Remarks from the Senior Regional Manager, Africa
Dear Stakeholders, Colleagues and Friends of CoST – the Infrastructure Transparency Initiative
I am very happy to see you all here and to welcome you to the launch of the CoST Uganda’s 4th Assurance Report.
CoST Uganda is among the 6 CoST members from Africa, (Uganda, Tanzania, Ethiopia, Mozambique, Ghana and Malawi).
Globally, CoST work is growing in impact and numbers. Our membership has grown to 19 countries, spanning four continents and now includes associate and sub-national members. In the last five years those members have disclosed data on more than 35,000 investments involving billions of dollars.
Our tools and approaches represent the most advanced technology and have received endorsement from the G20, C20, The International Anticorruption Academy, European Investment Bank (EIB) and the International Federation of Consulting Engineers (FIDIC).
I congratulate CoST Uganda, the Champion, Procuring and Disclosing Entities in the 4th Assurance Process, the National Secretariat, and all stakeholders on this great milestone amidst the COVID19 pandemic. We are impressed by the impact of CoST Uganda.
A lot has been achieved, but yet, a lot needs to be done. When CoST International is recruiting members/affiliates, they make commitments; Uganda made commitments to adopt the CoST Infrastructure Data Standard (IDS) and recently the Open Contracting for Infrastructure Data Standard (OC4IDS).
I also congratulate CoST Uganda and stakeholders for the campaign on Fair Business practices, which has brought together the private sector with Government. It is our prayer that, this initiative is sustained by Government beyond the CoST initiative.
In my remarks at the launch of the 3rd Assurance report, I noted that disclosure has been one of the main challenges in the Assurance process. I am particularly impressed with the results of the 4th Assurance process, where overall disclosure is at 62% in 2020 raising from 42% in 2019.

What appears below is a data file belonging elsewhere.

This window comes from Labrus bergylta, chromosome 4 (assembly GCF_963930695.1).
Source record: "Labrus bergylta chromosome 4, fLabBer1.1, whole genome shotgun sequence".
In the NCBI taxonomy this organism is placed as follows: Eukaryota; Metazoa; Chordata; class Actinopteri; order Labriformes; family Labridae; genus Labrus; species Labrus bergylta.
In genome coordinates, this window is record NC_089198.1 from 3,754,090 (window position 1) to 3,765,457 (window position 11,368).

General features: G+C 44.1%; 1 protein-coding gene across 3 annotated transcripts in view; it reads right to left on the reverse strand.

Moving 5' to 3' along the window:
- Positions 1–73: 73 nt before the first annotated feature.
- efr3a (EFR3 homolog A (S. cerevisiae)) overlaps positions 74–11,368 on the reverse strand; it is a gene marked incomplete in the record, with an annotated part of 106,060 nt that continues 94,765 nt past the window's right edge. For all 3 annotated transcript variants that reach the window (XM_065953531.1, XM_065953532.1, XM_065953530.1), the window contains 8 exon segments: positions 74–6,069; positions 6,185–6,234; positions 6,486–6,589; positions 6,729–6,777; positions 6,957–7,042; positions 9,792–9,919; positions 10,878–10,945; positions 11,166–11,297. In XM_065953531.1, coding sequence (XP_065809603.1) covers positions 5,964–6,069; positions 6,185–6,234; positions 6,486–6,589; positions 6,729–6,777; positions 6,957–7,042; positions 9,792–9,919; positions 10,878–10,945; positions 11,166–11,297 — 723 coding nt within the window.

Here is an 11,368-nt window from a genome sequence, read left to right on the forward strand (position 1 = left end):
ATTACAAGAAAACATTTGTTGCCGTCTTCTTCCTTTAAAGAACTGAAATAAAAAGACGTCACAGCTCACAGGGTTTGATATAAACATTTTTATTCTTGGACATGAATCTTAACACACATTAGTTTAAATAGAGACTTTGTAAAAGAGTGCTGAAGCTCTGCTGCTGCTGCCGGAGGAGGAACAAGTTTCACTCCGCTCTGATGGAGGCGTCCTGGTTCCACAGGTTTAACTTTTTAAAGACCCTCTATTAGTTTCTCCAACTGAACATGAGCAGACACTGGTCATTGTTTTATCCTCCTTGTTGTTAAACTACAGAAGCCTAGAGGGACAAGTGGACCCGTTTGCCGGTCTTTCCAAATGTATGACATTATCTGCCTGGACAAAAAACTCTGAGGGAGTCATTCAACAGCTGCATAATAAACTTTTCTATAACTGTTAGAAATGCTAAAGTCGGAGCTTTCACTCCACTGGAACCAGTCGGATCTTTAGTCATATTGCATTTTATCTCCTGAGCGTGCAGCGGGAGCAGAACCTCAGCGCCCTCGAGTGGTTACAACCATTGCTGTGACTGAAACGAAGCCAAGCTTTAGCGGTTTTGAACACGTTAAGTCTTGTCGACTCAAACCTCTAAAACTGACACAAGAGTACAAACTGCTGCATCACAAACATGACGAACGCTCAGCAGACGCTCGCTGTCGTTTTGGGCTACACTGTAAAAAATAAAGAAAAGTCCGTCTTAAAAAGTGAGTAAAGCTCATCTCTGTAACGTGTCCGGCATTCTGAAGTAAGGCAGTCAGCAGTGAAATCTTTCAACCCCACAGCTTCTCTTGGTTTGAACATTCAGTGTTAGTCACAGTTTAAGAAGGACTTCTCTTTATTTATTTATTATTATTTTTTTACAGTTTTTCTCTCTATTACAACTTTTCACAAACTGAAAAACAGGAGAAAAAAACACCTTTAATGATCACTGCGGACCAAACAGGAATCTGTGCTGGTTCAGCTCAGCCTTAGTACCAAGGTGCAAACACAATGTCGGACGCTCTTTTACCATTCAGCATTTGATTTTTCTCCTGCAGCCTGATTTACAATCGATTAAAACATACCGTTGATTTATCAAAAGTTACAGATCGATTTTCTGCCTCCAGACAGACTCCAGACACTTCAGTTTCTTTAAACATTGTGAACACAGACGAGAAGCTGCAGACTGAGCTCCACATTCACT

I note however, key observations from the 4th Assurance process include lack of clear disclosure frameworks, and out dated data. We commit our support to efforts in regards to putting in place measures for disclosure such as; an Infrastructure Transparency Portal or establishing a Formal Disclosure Requirement, to address the challenges of infrastructure data categorization.
The observations made in the report include; issues of cost and time overruns, challenges in procurement transparency, stakeholder engagement, quality control, safety concerns on project sites, the general challenge of planning are not new, we have observed such concerns in previous reports, it is our hope and prayer that Government through the line Ministries, Agencies and Departments finds lasting solutions to addressing these issues.
Infrastructure delivery can be painful to a local person, especially when they have not been involved, when everyone owns and appreciates their role in infrastructure delivery, feedback is positively received and used to create impact. This is what we seek to promote through Assurance and the Multi-Stakeholder approach.
As we participate in this high level meeting and launch the 4th Assurance Report today, I would like us all, to reflect on how we can capitalize on our different perspectives and mandates to accelerate the achievement of transparency and accountability in public infrastructure projects in Uganda.
I hope that our discussions today will help us to think not only on what we are doing, but also how we are doing it and to whom so that in the end we deliver the results that improve both the condition and the position of our people, the citizens for whom we serve.
I ask us all to take keen interest in the recommendations for action.
“Quality Infrastructure, Stronger economies and Better lives.”
Senior Regional Manager, Africa,